The general estimation is that the average person burns about 100 calories per mile of running. But sometimes, you don’t want to just go by the general estimation. Sure, you could wear a running watch to track your calorie burn, but maybe you’re a purist or maybe you’re working on running mindfully. (Not to mention, research from Stanford University and the Swedish School of Sport and Health Sciences found calorie feedback on fitness trackers like the Apple Watch of Fitbit Surge are off by an average of 27 percent.)

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The basic calorie calculator below will estimate how many calories you use up while running, which you can add to your daily calories burned (we have a calculator for that, too) to get your total calorie expenditure.

Calories burned calculator

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How to safely use the calorie calculator

Knowing how many calories you burned on a run isn’t required. Calorie-counting can foster a complicated—and sometimes unhealthy—relationship with food and exercise. When you go for a run, you know you’re doing your part to keep your body healthy—regardless of calories.

With that said, knowing this information can be helpful in your training—especially if you’re working toward a weight loss goal or trying to figure out how best to fuel for a race. Here’s everything you need to know about using a calories calculator.

What is a calorie?

Calories are the fuel that keeps our bodies going—one calorie equals one unit of energy. And our bodies need that energy for everything from breathing to racing toward a finish line. Calories (of course) come from food: There are nine calories in every gram of fat and four calories in every gram of protein or carbohydrate. The calories that our bodies don’t end up using are stored in fat cells, which is our way of conserving energy for when we need it. If you consume more energy than you burn, that’s when you start to gain weight—if you flip the equation and burn more than you consume (through exercise), you’ll likely lose weight.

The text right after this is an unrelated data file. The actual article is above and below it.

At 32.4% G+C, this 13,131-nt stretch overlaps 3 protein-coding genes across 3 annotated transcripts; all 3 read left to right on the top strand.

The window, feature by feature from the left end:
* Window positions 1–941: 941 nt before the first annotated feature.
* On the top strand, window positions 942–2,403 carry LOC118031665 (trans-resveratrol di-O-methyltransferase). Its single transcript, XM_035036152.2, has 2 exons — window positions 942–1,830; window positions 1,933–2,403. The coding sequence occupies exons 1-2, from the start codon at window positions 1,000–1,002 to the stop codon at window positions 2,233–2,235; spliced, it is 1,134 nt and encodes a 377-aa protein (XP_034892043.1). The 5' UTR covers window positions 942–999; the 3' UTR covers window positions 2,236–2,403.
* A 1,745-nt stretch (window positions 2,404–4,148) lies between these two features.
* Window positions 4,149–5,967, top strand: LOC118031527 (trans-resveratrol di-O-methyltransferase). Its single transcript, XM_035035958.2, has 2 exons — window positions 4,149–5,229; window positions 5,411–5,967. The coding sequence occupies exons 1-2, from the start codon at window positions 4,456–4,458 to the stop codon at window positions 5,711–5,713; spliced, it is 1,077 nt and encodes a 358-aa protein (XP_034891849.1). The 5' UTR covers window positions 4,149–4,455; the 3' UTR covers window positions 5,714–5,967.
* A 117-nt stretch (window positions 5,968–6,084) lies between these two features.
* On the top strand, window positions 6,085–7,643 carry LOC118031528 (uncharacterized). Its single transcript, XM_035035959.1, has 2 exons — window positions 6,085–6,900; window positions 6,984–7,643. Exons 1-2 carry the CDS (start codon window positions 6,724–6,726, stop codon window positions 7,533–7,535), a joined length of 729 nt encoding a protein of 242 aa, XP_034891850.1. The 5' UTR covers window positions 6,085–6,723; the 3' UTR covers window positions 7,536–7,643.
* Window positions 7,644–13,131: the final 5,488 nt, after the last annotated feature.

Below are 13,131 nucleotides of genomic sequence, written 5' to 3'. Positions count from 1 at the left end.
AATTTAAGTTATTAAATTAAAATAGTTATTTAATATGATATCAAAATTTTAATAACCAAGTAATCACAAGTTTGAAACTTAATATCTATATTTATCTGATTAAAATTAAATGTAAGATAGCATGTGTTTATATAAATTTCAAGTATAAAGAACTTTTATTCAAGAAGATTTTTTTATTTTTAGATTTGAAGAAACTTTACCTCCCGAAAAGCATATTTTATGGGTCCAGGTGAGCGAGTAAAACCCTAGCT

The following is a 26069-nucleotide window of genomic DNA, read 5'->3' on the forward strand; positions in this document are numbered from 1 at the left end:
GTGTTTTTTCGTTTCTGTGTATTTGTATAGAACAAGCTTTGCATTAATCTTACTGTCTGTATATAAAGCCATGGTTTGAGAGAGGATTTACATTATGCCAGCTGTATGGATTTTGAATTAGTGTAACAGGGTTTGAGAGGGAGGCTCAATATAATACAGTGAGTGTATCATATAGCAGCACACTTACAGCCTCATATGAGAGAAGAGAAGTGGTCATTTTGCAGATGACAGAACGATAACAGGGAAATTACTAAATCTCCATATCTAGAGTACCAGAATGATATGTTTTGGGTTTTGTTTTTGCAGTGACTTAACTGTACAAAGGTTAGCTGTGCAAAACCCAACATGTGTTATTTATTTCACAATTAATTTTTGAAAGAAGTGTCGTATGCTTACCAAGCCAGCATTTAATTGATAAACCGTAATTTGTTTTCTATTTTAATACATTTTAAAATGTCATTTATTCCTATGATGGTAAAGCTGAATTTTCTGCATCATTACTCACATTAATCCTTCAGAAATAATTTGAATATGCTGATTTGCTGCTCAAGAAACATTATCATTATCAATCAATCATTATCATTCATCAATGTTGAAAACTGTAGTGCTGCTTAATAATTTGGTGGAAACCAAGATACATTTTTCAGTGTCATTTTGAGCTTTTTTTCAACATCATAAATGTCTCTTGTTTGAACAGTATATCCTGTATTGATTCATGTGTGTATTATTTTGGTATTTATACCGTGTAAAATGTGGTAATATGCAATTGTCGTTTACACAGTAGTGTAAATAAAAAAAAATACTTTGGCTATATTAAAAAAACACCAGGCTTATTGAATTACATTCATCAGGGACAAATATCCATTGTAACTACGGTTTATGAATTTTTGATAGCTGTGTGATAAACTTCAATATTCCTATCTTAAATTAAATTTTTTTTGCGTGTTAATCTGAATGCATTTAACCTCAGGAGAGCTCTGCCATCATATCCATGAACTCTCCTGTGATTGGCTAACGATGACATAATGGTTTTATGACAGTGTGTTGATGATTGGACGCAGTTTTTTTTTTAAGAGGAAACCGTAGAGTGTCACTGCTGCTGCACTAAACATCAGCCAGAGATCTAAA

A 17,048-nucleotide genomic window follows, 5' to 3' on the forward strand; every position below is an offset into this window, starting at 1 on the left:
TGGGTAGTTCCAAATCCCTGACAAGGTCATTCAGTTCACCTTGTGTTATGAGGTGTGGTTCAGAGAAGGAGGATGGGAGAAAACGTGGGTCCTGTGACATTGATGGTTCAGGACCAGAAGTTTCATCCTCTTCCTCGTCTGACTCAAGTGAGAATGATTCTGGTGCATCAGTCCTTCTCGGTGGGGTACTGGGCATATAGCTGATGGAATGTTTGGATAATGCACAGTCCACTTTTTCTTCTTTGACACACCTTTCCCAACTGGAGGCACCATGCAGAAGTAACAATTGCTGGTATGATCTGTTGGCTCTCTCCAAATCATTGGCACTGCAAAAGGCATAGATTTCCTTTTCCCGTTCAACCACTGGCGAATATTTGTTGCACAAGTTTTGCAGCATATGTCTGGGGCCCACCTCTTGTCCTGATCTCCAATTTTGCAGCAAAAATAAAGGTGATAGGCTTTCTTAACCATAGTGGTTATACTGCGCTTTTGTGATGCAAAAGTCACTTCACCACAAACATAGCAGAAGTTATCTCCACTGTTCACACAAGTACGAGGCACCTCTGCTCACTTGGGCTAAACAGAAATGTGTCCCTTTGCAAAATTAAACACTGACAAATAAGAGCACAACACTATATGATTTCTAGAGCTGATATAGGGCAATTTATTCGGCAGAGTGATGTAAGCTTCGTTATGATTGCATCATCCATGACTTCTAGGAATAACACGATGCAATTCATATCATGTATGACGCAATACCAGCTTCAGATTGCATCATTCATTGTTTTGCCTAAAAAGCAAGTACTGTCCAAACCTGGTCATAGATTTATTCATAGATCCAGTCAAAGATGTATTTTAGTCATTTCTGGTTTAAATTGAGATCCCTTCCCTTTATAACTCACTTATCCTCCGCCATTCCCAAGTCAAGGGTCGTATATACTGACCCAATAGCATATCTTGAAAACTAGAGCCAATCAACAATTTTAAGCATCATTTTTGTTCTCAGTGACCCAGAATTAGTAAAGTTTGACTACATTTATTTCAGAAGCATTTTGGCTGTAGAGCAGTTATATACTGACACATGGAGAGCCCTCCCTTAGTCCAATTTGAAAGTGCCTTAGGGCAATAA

How many calories do I need?

Everyone requires a different amount of calories per day. The easiest way to figure out what you need is to calculate your Basal Metabolic Rate (BMR). That’s the minimum number of calories your body needs to function, which can start at 1,800 calories per day for adult women and 2,400 calories per day for adult men. But that’s not counting the calories you need to fuel any activity, like running, which puts extra caloric demands on your body—and the recovery that comes after.

Should I watch my calorie intake?

Because no two runners are alike, there’s no standard calorie burn you should be striving for during running.

That’s because different body masses, respiratory quotients, and fast-twitch muscle fibers—all of which have nothing to do with calories—all play a role in energy expenditure. But because excess calories equal excess weight, which can lead to a whole host of health issues, including sleep problems and heart disease, it’s still important to have a general idea of what you’re consuming and what you’re burning.

Can I still eat good food while watching calories?

It’s important to remember that no food is inherently “good” or “bad.” Labeling food like this can turn eating into a moral issue and also tends to drive cravings, as we’ve previously reported. With that said, the most important thing to remember is that not all calories are created equal. You can have 100 calories of potato chips and 100 calories of cucumber dipped in hummus, and they’re each only going to add 100 calories to your daily intake.

But the cucumber and hummus snack is going to give you a lot more bang for your buck. Consuming low-cal fruits and veggies (and whole grains!) means you’ll be able to eat more of them, and you’ll get more nutrients and vitamins that will help keep you in peak condition. Plus, you’ll cut out processed foods and added sugars, which have been linked to health issues such as type 2 diabetes, heart disease, and certain cancers.

If your goal is weight loss, though, you don’t want to simply restrict calories; rather, be smart and focus on getting the most nutritional value out of the calories you do consume.

And most importantly: Try not to obsess about calories. While it’s okay to be aware of calories, being fixated on every last one isn’t healthy and can take the fun out of eating and running.

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